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Map of glioblastoma

A new study has revealed a detailed map of the genes, proteins, infiltrating cells and signalling pathways involved in driving an aggressive brain tumour – glioblastoma.


Glioblastoma is the most common primary malignant brain tumour and also the most aggressive nervous system cancer. Every year in the US there are 12,000 new cases. Moreover, the disease has a median survival under 2 years.

The Cancer Genome Atlas and other projects have shaped the WHO classification of nervous system tumours to incorporate molecular features. Glioblastoma is categorised as either IDH-wild type (IDH-WT; ~ 90%) or IDH-mutant (~10%). IDH-WT glioblastomas fall specifically into three distinct subclasses -proneural, classical and mesenchymal – based on genomic alterations and gene expression signatures.

While surgical resection, chemotherapy and radiotherapy remain the standard of care, promising immunotherapies have recently emerged. Understanding the molecular pathogenesis of glioblastoma is crucial to improving diagnosis and treatment.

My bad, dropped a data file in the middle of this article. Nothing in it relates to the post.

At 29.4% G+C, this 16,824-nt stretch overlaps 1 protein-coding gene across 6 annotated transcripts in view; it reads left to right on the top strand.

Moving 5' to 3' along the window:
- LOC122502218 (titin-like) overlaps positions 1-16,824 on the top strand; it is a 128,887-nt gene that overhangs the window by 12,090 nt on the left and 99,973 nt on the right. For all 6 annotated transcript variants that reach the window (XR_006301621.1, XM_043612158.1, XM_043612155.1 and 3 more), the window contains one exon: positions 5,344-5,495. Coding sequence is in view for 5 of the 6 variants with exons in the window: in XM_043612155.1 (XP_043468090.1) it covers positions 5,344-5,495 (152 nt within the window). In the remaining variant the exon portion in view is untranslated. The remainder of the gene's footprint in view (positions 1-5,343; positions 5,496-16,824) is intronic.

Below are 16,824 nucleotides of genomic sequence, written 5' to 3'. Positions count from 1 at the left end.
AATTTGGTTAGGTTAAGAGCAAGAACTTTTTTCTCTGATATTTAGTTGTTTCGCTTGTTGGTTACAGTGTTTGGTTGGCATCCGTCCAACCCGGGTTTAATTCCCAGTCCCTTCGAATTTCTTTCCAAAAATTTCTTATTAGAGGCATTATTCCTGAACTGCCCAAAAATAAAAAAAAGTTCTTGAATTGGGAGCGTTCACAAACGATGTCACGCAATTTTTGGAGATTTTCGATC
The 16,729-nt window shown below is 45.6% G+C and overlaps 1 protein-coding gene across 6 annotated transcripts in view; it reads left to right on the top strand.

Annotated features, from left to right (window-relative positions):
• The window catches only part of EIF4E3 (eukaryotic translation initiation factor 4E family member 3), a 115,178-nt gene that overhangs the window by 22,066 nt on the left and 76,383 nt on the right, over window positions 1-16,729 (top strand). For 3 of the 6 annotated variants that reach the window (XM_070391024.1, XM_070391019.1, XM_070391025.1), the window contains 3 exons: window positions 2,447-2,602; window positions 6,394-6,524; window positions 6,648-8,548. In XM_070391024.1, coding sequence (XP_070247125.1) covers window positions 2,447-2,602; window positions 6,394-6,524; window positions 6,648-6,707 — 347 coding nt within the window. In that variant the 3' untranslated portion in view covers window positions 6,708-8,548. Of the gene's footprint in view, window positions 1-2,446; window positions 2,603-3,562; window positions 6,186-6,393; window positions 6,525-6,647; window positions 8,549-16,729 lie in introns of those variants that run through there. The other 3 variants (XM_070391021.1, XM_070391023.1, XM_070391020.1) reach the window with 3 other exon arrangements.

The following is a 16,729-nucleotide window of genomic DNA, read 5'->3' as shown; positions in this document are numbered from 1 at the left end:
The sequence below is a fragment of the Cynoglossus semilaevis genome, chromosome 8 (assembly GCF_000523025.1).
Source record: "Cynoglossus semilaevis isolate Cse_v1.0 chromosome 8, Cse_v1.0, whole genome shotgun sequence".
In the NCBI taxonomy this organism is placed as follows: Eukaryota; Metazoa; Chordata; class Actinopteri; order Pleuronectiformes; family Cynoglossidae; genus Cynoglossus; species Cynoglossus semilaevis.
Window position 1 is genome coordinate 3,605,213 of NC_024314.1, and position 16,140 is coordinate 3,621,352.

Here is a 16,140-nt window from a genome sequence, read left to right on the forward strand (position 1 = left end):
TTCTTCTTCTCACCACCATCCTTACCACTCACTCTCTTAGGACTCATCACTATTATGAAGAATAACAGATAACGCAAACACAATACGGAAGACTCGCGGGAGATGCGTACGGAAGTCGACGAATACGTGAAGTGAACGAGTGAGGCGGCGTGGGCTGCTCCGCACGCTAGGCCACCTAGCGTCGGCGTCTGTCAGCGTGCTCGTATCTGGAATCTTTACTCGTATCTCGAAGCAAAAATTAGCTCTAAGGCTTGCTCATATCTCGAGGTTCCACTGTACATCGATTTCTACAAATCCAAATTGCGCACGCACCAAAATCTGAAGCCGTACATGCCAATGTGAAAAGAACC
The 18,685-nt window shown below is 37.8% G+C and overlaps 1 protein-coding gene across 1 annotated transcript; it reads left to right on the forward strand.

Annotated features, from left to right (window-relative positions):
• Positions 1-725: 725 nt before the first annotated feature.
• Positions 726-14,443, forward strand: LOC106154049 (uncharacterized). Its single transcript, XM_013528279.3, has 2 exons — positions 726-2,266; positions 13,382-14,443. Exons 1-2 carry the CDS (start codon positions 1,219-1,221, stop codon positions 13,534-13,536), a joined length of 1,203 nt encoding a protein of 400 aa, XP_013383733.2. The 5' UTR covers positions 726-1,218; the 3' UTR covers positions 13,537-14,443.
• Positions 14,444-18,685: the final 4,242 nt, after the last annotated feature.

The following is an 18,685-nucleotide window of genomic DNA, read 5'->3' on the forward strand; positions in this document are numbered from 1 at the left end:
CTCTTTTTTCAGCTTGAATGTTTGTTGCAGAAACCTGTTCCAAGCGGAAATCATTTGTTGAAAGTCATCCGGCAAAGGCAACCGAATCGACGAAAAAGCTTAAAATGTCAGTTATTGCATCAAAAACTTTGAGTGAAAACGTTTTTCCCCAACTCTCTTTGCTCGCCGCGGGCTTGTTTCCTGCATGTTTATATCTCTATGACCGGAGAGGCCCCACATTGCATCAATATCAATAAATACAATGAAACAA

Generating a detailed map

In this study, published in Cancer Cell, researchers integrated proteogenomic and metabolomic data to investigate 99 treatment-naïve glioblastomas. This research forms part of the Clinical Proteomic Tumour Analysis Consortium (CPTAC).

The team identified key phosphorylation events – phosphorylated PTPN11 and PLCG1 – as potential switches mediating oncogenic pathway activation. They also revealed gene expression patterns that are involved in the epithelial-to-mesenchymal transmission and determined how acetylation may explain some functional differences between glioblastoma subtypes.

Additionally, the team also identified four different categories to classify glioblastoma, which may influence whether the tumour will respond to targeted therapies. Type 1 tumours contain high numbers of macrophages and a few T cells. Tumours that are type 2 have a moderate number of macrophages. Type 3 tumours include high numbers of T cells and a few macrophages. Finally, type 4 tumours have few or no immune cells of any type.

This work highlights biological relationships that may contribute to stratification of glioblastoma patients for more effective responses to immune therapies.

Image credit: By kjpargeter –

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Cancer / Cancer Research / Multi-omics